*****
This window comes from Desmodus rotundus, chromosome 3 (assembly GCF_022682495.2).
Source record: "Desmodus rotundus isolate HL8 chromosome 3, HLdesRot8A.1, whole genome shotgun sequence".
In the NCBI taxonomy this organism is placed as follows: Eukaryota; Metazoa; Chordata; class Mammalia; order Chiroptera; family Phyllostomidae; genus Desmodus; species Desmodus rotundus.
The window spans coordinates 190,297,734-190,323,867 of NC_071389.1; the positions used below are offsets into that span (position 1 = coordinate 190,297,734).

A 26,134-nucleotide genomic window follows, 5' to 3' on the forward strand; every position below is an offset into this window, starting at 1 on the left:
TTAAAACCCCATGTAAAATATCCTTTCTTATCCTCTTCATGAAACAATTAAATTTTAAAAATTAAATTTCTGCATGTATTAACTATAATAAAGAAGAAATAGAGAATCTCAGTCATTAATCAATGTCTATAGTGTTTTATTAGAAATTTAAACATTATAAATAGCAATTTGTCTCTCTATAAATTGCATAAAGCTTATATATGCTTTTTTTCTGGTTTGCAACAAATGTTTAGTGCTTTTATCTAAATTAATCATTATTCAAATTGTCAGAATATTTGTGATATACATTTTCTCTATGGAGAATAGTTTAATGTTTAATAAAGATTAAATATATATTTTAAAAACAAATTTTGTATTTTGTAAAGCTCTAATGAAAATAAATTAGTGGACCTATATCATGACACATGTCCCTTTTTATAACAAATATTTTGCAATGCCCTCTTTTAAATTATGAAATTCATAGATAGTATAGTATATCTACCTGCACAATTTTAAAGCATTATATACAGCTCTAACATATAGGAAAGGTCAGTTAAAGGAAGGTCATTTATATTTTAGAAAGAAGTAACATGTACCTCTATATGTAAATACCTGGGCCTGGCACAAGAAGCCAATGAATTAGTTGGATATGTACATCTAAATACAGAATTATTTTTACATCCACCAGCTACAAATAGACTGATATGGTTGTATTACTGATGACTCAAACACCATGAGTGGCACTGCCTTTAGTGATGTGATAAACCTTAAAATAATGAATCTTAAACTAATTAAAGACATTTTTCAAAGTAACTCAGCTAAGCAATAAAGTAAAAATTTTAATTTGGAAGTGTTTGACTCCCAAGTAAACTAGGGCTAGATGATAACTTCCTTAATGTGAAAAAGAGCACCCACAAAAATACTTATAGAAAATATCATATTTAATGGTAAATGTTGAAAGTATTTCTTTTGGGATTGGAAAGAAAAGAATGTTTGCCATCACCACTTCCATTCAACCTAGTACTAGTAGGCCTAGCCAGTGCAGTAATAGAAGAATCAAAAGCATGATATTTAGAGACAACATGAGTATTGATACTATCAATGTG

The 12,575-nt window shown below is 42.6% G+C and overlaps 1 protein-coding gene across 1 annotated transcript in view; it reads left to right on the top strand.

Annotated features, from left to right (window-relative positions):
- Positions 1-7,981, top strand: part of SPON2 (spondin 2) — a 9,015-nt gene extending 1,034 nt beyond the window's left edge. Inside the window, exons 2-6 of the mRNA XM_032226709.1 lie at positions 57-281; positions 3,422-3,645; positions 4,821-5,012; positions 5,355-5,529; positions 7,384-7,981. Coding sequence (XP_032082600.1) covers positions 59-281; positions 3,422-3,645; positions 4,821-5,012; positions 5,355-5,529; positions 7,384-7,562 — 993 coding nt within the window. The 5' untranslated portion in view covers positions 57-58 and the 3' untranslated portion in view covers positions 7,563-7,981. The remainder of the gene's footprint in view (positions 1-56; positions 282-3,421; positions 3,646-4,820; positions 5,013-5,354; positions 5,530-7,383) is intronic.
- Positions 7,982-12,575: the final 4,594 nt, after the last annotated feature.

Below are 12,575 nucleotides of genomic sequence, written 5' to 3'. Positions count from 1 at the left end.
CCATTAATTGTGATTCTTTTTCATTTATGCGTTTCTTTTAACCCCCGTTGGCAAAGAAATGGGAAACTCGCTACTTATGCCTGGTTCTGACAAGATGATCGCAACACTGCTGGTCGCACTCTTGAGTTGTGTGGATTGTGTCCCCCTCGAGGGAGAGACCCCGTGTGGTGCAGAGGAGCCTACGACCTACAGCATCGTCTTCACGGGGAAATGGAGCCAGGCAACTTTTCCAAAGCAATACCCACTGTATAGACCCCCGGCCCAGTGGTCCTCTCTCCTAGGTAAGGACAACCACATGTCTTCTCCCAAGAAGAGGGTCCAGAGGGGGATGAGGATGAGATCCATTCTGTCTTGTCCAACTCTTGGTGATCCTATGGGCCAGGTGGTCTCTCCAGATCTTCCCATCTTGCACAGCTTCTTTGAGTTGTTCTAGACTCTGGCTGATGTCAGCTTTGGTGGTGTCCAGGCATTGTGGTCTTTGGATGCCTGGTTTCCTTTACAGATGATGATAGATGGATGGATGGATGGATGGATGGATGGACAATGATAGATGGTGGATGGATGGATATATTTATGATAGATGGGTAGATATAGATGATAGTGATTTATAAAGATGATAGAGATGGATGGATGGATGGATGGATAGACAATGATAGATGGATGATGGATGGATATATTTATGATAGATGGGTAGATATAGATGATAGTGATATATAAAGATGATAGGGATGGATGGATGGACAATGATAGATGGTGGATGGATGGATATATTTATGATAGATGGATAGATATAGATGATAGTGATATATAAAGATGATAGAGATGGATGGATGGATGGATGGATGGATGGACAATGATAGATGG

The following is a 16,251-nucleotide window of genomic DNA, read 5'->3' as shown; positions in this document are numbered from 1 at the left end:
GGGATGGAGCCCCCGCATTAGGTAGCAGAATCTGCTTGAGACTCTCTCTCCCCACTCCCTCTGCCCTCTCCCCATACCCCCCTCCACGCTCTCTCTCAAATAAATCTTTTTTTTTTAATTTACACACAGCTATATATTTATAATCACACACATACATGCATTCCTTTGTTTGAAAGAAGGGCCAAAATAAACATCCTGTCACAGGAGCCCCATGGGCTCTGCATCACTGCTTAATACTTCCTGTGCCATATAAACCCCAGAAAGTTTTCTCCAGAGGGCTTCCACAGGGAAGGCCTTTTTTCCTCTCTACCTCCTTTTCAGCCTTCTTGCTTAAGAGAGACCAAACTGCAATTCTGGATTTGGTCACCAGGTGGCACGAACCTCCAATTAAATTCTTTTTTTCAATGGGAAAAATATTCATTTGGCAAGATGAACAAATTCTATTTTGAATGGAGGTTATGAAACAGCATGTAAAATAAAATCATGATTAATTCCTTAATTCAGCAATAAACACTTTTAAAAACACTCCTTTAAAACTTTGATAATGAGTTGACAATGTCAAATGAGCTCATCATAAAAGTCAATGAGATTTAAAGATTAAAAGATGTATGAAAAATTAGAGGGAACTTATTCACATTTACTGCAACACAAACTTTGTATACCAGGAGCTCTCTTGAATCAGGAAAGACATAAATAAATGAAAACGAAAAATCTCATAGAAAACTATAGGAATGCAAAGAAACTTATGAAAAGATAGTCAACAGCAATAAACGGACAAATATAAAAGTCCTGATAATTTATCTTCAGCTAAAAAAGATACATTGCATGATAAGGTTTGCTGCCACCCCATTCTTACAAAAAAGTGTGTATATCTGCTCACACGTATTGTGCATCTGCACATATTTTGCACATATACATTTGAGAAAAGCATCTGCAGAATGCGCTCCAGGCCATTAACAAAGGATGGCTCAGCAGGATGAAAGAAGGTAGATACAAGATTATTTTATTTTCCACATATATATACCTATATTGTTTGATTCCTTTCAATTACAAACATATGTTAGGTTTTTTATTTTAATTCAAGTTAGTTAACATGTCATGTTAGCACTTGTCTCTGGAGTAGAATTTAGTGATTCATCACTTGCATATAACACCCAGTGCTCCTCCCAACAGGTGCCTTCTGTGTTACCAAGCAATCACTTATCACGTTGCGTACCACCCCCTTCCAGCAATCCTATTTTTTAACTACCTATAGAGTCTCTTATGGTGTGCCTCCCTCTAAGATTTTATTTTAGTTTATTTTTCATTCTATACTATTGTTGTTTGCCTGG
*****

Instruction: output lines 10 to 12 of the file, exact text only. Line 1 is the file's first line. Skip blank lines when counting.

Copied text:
- Positions 7,982-12,575: the final 4,594 nt, after the last annotated feature.

Below are 12,575 nucleotides of genomic sequence, written 5' to 3'. Positions count from 1 at the left end.
CCATTAATTGTGATTCTTTTTCATTTATGCGTTTCTTTTAACCCCCGTTGGCAAAGAAATGGGAAACTCGCTACTTATGCCTGGTTCTGACAAGATGATCGCAACACTGCTGGTCGCACTCTTGAGTTGTGTGGATTGTGTCCCCCTCGAGGGAGAGACCCCGTGTGGTGCAGAGGAGCCTACGACCTACAGCATCGTCTTCACGGGGAAATGGAGCCAGGCAACTTTTCCAAAGCAATACCCACTGTATAGACCCCCGGCCCAGTGGTCCTCTCTCCTAGGTAAGGACAACCACATGTCTTCTCCCAAGAAGAGGGTCCAGAGGGGGATGAGGATGAGATCCATTCTGTCTTGTCCAACTCTTGGTGATCCTATGGGCCAGGTGGTCTCTCCAGATCTTCCCATCTTGCACAGCTTCTTTGAGTTGTTCTAGACTCTGGCTGATGTCAGCTTTGGTGGTGTCCAGGCATTGTGGTCTTTGGATGCCTGGTTTCCTTTACAGATGATGATAGATGGATGGATGGATGGATGGATGGATGGACAATGATAGATGGTGGATGGATGGATATATTTATGATAGATGGGTAGATATAGATGATAGTGATTTATAAAGATGATAGAGATGGATGGATGGATGGATGGATAGACAATGATAGATGGATGATGGATGGATATATTTATGATAGATGGGTAGATATAGATGATAGTGATATATAAAGATGATAGGGATGGATGGATGGACAATGATAGATGGTGGATGGATGGATATATTTATGATAGATGGATAGATATAGATGATAGTGATATATAAAGATGATAGAGATGGATGGATGGATGGATGGATGGATGGACAATGATAGATGG